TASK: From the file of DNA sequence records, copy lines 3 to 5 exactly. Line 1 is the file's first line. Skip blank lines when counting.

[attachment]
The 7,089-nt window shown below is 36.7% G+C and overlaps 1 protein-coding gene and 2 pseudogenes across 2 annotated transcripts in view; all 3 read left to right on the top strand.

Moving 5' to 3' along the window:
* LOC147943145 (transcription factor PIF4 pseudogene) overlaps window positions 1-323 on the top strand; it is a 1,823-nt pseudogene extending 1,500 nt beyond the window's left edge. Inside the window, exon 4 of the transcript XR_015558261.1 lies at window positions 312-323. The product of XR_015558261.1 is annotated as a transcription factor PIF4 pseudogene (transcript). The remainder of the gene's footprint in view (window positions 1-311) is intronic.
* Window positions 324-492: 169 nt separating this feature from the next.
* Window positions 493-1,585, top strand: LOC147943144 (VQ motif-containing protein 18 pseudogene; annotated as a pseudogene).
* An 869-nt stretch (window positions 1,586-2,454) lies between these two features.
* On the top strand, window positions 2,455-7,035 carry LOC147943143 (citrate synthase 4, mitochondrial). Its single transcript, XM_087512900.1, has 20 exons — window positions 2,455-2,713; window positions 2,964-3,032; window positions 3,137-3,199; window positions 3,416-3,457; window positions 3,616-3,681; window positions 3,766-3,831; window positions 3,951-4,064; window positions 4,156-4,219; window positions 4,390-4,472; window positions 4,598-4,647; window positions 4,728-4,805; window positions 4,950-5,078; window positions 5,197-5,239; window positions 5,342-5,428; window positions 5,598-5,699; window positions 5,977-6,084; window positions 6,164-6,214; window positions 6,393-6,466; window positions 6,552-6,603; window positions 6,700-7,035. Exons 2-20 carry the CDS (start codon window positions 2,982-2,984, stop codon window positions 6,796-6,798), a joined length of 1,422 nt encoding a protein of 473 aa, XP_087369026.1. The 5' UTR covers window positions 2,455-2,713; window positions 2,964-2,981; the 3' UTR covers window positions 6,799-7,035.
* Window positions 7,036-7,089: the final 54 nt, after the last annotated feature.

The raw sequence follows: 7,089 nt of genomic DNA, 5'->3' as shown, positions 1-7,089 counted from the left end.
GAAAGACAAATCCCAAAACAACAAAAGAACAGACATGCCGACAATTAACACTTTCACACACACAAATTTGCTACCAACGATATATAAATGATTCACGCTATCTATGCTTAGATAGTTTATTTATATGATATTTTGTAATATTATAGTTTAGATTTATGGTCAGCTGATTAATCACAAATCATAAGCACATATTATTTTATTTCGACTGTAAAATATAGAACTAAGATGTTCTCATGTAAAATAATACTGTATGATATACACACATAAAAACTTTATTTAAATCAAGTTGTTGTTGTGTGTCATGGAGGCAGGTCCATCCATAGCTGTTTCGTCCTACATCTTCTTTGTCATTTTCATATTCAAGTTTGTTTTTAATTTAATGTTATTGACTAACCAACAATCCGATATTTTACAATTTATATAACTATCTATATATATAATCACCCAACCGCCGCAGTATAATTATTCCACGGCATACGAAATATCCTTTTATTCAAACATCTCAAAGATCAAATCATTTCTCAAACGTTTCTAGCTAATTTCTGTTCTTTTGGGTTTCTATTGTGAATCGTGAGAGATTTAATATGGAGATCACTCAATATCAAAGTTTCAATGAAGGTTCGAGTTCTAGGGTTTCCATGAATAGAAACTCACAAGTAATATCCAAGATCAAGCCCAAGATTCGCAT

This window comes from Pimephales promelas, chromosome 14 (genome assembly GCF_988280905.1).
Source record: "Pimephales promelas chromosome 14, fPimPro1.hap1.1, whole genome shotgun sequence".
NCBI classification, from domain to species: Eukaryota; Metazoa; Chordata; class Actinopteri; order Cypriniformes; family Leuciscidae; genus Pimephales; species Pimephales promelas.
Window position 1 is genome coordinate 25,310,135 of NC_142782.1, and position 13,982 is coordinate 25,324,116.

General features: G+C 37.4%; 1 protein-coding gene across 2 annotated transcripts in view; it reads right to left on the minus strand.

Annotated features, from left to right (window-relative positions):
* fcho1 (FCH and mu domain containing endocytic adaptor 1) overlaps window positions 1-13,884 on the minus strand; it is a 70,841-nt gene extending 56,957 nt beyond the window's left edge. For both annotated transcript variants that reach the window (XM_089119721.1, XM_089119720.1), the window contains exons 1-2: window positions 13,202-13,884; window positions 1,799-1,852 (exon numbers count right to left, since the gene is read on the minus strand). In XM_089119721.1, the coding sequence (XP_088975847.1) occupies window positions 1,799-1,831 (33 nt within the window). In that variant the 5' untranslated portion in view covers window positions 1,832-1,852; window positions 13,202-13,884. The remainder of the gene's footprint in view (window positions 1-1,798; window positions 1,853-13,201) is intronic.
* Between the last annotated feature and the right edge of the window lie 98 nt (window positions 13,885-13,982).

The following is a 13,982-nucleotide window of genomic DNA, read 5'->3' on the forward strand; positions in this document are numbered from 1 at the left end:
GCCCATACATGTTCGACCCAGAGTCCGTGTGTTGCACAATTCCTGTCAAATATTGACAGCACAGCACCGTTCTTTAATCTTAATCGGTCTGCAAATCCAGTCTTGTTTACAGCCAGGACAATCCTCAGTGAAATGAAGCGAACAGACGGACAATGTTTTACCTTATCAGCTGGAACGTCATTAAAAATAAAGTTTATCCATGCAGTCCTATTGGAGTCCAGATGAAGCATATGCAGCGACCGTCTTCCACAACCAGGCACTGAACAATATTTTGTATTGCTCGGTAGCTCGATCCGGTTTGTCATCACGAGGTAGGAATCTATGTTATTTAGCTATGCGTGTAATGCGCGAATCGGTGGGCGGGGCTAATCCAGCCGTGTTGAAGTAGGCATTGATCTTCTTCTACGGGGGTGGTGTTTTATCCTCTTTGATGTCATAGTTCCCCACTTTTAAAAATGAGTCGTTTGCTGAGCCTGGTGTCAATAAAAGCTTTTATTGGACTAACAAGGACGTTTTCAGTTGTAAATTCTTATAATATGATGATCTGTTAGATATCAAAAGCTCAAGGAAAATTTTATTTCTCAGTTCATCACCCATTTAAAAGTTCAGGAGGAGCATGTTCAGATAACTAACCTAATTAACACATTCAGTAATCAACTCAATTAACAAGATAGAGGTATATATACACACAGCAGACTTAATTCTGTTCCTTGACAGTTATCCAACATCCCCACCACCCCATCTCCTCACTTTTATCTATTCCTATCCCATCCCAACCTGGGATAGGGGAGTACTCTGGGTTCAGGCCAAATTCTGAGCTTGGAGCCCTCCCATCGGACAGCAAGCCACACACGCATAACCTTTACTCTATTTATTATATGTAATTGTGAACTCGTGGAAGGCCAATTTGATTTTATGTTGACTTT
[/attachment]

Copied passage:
* LOC147943145 (transcription factor PIF4 pseudogene) overlaps window positions 1-323 on the top strand; it is a 1,823-nt pseudogene extending 1,500 nt beyond the window's left edge. Inside the window, exon 4 of the transcript XR_015558261.1 lies at window positions 312-323. The product of XR_015558261.1 is annotated as a transcription factor PIF4 pseudogene (transcript). The remainder of the gene's footprint in view (window positions 1-311) is intronic.
* Window positions 324-492: 169 nt separating this feature from the next.
* Window positions 493-1,585, top strand: LOC147943144 (VQ motif-containing protein 18 pseudogene; annotated as a pseudogene).